Cantor 2.1 interface
|Initial release||July 2004|
2.1 / February 6, 2007
|Operating system||Windows XP and later, OS X 10.5 or later|
|Available in||English, German|
|Type||Musical synthesizer application|
Cantor was a vocal singing synthesizer software released four months after the original release of Vocaloid by the company VirSyn, and was based on the same idea of synethesizing the human voice. VirSyn released English and German versions of this software. Cantor 2 boasted a variety of voices from near-realistic sounding ones to highly expressive vocals and robotic voices.
Cantor was not based on singing samples, and its results were reproduced by a morphing additive synthesis engine derived from VirSyn's Cube software synthesizer. It is used to generate the 39 phonemes that VirSyn used to reproduce English speech or singing. Each phoneme is created by passing an additive sound source through a formant filter, which morphs between a start and an end state. These filter responses are fully editable: Up to six peaks and three troughs in the formant filter response can be specified as morph points. Cantor 2 offered 20 ready-to-use vocals in English and German and added many new voices on top of the original Cantor software, bringing the total to 50 voices.
The sound generator used a combination of additive synthesis and noise sculpting that it used specifically for the 50 voiced sounds provided by the software as set as a complete set for the unvoiced sounds. The concept of voiced and unvoiced sounds was complicated but was used to describe how Cantor was able to master its language capabilities of human speech. For voiced sounds, the additive synth controls the pitched component of the sound (vocal cords), whereas the noise synth controls the breath component (whisper). It controlled up to 256 partials. As the user went higher into the octaves, these became grouped for control. For those who had used other VirSyn's software, Cantor was familiar grounds and bore many things in common with past synethesizers VirSyn had produced.
Because of its design, it was more like a virtual instrument than a virtual singer. It never claimed to mimic a real singer's voice and was intended purely for special effects. Although it was complex, Cantor was considered a simple design overall and relatively easy to use for its purposes.
It hosted VST, AU and RTAS capabilities. By Cantor 2's release, midi file format was fully functional. It was able to work as a standalone software or as a plugin; there were slight differences between the software for both. It worked as a standalone software or plug-in and supported ReWire. Though it was released in German and English, with adjustments of the sound output it was possible to recreate vocal languages beyond this and mimic other languages.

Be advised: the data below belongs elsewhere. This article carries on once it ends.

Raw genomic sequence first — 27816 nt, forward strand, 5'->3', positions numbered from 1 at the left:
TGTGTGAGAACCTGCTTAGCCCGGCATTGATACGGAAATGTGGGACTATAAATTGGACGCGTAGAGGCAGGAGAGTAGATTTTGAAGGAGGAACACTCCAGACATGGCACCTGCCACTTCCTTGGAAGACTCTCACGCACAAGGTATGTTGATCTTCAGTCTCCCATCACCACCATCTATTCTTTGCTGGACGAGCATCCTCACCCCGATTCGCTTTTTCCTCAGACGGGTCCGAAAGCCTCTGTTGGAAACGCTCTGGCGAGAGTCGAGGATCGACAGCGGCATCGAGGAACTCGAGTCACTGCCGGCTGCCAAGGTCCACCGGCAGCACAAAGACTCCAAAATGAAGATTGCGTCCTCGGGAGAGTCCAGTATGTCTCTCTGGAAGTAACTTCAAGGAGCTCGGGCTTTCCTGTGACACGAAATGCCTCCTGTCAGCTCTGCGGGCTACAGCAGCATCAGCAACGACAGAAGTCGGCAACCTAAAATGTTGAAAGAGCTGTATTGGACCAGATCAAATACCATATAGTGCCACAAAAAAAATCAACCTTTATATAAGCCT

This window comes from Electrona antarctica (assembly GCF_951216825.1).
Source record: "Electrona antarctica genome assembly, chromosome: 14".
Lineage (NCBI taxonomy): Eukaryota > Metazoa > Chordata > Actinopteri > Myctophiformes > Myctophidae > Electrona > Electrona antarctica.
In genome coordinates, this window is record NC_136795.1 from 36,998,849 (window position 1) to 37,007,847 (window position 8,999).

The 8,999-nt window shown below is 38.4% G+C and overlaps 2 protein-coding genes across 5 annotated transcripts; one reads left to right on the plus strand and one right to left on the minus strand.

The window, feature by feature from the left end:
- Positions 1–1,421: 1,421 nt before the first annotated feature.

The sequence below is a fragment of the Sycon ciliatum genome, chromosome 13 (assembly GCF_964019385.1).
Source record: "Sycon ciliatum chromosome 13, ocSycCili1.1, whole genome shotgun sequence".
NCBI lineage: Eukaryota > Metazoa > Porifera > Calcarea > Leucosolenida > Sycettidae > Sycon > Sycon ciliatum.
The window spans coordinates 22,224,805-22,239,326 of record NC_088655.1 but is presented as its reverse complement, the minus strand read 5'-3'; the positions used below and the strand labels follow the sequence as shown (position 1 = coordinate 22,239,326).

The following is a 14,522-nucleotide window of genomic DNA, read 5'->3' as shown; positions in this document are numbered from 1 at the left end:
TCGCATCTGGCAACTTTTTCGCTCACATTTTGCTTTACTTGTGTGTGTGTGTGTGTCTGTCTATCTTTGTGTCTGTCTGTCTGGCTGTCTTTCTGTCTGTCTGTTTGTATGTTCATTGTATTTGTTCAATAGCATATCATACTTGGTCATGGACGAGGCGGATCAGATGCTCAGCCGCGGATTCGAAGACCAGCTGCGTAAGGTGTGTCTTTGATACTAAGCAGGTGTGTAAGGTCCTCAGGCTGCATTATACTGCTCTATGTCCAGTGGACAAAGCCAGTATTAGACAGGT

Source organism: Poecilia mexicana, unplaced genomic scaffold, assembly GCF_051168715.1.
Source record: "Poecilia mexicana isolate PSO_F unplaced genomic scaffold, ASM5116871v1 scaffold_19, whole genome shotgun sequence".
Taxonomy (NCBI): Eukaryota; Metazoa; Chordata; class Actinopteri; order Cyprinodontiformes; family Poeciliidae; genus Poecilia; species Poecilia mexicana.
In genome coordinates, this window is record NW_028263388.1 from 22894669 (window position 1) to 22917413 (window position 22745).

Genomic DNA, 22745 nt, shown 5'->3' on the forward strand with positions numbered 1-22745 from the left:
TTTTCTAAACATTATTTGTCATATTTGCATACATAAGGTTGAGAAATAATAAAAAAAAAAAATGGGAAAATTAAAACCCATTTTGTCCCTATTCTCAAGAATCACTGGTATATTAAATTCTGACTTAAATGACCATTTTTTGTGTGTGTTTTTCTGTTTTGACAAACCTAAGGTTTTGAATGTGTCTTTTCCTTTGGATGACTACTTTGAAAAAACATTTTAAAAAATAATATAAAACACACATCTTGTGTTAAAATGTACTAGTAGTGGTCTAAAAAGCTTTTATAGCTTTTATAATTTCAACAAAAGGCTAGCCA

Cantor was released after the original Vocaloid engine and was considered a suitable software to rival Yamaha's Vocaloid engine, then only known in the western hemisphere by the Vocaloids 'Leon', 'Lola' and 'Miriam'. Cantor reached a level of vocal synthesising that had not yet been reached.
A demo of the software was released. It required purchasing an elicence dongle to download the demo, as well as the full software if it was purchased electronically. The final version, Cantor 2.1 was released on February 6, 2007. Even though updates ceased, the software was never removed from sale.
Despite being a rival program to Vocaloid, it can be purchased on Crypton Future Media's website.
For the capabilities of what the software could do, the Cantor software was dubbed "the future of music." At the time of its release, Cantor 2 was considered ground breaking technology. Despite its capabilities, one of its let-downs was considered the high price for its contents in comparison to other software. The biggest criticism toward the software itself was its unintelligible results despite being a powerful tool and though improvements were made between Cantor and Cantor 2. It still lacked clarity which put it at a disadvantage against the more realistic sound of Vocaloid. The simple design of its interface despite the complexity of its capabilities was highly praised overall by reviewers.
Cantor was able to create a playground for experimental vocal sounds and give composers a tool for high levels of vocal affects and sounds. However, Cantor and Vocaloid were based on the same concepts and ideas; they shared a number of similar designs. It was unable to escape comparisons between itself and Vocaloid, although some musicians used both software at the time.